UPDATE: Medium Difficulty is no longer accepting submissions or publishing new content. Please enjoy our archives!
Medium Difficulty is interested in critical examinations of games and related cultural phenomena. We believe that games do not exist in a vacuum, and should be approached from a variety of perspectives in order to understand them both as cultural products and as producers of culture. We are actively seeking writing that offers critical analysis of games and “geek” culture, in order to better locate the impact of our shared hobbies, enthusiasms, and obsessions.
Currently, we’re unable to offer any compensation for published writing, but we’re hoping to change that as soon as we can afford to.
If you would like to write for us, but can’t think of a project you’d like to pursue, there are several series for which we would welcome entries.
Close Playing: have you identified a theme, undertone, or implicit cultural message in a game that you feel has gone unremarked by most? Write a short piece (~1000 words) proving it’s there.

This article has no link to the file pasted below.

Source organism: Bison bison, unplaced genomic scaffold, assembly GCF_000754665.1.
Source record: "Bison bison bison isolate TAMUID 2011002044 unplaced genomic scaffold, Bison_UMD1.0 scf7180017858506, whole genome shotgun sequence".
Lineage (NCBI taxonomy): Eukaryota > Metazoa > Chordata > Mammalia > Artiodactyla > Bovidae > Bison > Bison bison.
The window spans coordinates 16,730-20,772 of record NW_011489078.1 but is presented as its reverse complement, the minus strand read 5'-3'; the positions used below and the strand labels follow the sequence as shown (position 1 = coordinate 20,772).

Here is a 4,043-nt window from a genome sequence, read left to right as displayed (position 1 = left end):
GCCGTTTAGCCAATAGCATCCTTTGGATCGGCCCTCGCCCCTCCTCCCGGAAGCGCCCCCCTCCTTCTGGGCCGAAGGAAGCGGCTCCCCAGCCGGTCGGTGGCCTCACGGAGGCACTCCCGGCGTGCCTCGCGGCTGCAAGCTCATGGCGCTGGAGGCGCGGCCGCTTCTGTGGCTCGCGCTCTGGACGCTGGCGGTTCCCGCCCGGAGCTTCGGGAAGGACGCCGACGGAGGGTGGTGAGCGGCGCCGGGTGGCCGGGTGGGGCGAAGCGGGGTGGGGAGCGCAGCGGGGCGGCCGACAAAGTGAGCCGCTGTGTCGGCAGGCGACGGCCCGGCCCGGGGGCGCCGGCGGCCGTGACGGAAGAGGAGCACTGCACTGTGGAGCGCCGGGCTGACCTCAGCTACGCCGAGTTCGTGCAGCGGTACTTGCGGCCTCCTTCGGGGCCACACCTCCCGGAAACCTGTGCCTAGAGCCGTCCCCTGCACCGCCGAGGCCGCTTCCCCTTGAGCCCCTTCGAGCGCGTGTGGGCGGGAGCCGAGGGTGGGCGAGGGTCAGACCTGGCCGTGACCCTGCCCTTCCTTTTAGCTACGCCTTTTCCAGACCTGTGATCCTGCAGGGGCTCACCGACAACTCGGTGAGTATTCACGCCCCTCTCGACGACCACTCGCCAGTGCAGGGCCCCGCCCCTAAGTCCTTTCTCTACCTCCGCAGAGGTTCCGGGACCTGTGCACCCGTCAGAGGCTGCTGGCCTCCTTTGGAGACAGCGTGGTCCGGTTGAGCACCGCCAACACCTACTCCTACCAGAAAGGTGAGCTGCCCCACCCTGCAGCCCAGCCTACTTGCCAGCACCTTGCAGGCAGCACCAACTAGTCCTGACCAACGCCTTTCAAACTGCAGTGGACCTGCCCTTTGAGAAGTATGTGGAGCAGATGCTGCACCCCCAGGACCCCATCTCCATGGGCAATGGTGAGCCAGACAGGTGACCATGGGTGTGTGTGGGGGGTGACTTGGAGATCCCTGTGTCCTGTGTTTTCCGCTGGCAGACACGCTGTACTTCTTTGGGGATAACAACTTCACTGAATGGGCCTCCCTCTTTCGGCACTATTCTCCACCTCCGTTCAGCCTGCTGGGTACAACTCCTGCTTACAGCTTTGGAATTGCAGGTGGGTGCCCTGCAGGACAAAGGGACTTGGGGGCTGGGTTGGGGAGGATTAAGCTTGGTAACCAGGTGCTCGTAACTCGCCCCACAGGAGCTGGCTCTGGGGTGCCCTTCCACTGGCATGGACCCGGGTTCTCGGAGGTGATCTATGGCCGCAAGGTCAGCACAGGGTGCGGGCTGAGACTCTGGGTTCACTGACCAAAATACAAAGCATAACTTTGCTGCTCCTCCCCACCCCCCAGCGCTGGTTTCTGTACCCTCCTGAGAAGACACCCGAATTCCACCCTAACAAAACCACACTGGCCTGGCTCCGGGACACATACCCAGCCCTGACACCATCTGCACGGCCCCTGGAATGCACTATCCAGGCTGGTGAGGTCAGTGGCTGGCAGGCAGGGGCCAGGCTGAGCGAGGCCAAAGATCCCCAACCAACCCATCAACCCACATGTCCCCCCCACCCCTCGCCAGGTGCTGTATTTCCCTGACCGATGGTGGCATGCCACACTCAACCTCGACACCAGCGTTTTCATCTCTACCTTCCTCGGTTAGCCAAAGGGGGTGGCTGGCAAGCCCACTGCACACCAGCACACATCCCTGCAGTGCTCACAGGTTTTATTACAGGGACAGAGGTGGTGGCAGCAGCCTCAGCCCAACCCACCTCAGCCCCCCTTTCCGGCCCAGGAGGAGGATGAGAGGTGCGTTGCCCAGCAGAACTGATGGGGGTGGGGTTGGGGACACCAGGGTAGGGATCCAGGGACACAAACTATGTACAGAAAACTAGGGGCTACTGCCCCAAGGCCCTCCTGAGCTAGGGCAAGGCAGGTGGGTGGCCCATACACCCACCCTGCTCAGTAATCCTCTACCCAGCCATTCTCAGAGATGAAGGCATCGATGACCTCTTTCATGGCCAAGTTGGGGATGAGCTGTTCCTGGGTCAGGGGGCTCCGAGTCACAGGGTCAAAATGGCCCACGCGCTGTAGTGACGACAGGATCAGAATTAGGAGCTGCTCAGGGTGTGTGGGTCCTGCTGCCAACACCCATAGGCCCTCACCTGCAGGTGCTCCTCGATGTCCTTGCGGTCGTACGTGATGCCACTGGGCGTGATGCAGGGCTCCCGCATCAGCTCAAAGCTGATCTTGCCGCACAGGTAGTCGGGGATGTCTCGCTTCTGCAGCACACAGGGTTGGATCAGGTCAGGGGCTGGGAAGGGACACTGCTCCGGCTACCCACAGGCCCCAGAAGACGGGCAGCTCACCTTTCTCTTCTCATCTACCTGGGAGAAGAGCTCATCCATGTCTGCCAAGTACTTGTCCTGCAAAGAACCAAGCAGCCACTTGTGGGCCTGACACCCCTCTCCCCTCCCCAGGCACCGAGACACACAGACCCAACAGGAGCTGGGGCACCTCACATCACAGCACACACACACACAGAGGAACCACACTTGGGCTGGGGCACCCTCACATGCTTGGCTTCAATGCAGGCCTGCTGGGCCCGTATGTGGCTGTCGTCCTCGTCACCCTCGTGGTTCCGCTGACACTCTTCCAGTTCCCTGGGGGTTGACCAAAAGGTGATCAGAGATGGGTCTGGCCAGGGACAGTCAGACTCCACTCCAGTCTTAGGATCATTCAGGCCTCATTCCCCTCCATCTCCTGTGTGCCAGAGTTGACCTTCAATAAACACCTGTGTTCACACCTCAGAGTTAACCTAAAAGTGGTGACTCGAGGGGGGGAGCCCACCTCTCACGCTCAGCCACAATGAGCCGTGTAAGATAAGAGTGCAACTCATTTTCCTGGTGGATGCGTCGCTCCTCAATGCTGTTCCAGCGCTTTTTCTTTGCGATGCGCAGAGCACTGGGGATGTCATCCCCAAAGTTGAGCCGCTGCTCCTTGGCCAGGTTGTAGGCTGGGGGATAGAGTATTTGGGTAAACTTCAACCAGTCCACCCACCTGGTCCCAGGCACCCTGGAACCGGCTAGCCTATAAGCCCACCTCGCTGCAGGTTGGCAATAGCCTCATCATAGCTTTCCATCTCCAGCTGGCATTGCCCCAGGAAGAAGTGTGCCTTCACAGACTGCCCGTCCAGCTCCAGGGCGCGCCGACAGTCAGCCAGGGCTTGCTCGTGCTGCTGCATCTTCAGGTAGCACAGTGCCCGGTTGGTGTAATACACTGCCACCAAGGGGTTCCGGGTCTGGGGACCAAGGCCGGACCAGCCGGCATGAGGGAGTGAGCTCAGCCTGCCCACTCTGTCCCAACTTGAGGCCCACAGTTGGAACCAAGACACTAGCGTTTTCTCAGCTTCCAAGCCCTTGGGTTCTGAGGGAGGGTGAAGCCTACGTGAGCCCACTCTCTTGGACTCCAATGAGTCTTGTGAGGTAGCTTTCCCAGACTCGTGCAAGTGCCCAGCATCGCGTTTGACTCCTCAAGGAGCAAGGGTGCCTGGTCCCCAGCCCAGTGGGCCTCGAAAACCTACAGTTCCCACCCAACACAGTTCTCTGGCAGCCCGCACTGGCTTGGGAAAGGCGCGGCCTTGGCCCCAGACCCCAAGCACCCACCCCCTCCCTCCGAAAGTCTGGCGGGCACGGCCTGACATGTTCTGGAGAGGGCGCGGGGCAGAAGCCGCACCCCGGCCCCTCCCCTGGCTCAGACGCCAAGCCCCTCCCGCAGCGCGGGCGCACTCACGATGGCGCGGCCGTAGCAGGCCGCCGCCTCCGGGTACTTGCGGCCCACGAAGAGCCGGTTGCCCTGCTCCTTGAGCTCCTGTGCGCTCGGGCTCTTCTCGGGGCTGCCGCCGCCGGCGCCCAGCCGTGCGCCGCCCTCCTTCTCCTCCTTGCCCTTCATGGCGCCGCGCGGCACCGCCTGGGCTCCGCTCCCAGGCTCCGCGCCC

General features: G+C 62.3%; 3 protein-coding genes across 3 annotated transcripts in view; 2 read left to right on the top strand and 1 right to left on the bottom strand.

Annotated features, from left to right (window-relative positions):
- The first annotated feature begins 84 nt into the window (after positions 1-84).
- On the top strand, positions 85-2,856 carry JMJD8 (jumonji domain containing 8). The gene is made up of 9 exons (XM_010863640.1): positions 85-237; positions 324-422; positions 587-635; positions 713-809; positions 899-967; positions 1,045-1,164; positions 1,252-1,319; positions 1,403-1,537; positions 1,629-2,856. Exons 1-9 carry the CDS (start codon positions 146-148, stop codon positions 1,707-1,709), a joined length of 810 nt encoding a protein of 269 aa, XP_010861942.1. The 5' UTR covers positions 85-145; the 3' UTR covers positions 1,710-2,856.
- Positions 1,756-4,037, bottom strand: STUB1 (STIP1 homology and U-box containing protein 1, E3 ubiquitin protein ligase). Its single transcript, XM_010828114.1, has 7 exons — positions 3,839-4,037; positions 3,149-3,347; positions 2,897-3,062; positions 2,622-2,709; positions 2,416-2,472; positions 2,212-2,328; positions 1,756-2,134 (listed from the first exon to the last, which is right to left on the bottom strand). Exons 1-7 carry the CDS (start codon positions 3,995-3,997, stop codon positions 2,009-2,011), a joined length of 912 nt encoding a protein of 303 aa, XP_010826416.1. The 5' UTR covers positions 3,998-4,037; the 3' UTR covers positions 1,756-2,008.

Gamer Profiles: we at Medium Difficulty believe that the standard language of “casual” and “hardcore” is limiting, exclusionary, and intensely problematic. We are interested in brief articles detailing the way you engage with the medium, and what draws you to it. Self analysis is a must. Possible profiles include “The Back Seat Gamer,” “The Arcade Enthusiast,” “The Flash Art Game Addict.” Help us develop a better picture of how, and why, people play games.
Reviews: reviews are a time honoured method for using some other work to launch into a discussion of another matter. Medium Difficulty is uninterested in telling anyone if a game is good or bad, or whether or not it is worth the price of admission. We are interested in critical takes on games that are able to discuss broader matters (whatever they may be). What are the games’ goals for itself, whether or not it achieves them? Why are they significant? What human impulse do they speak to?
Firing the Canon: amidst a plethora of “Best of” and “Best Ever” lists, gaming has created an informal canon of classic works. “Firing the Canon” is all about examining sacred cows and the assumptions that created them. Why is classic-game-X so revered? What is the context of its release? What can we learn from it now? And, why wouldn’t it work now? Be critical, be cruel, be honest. Sharpen your knives.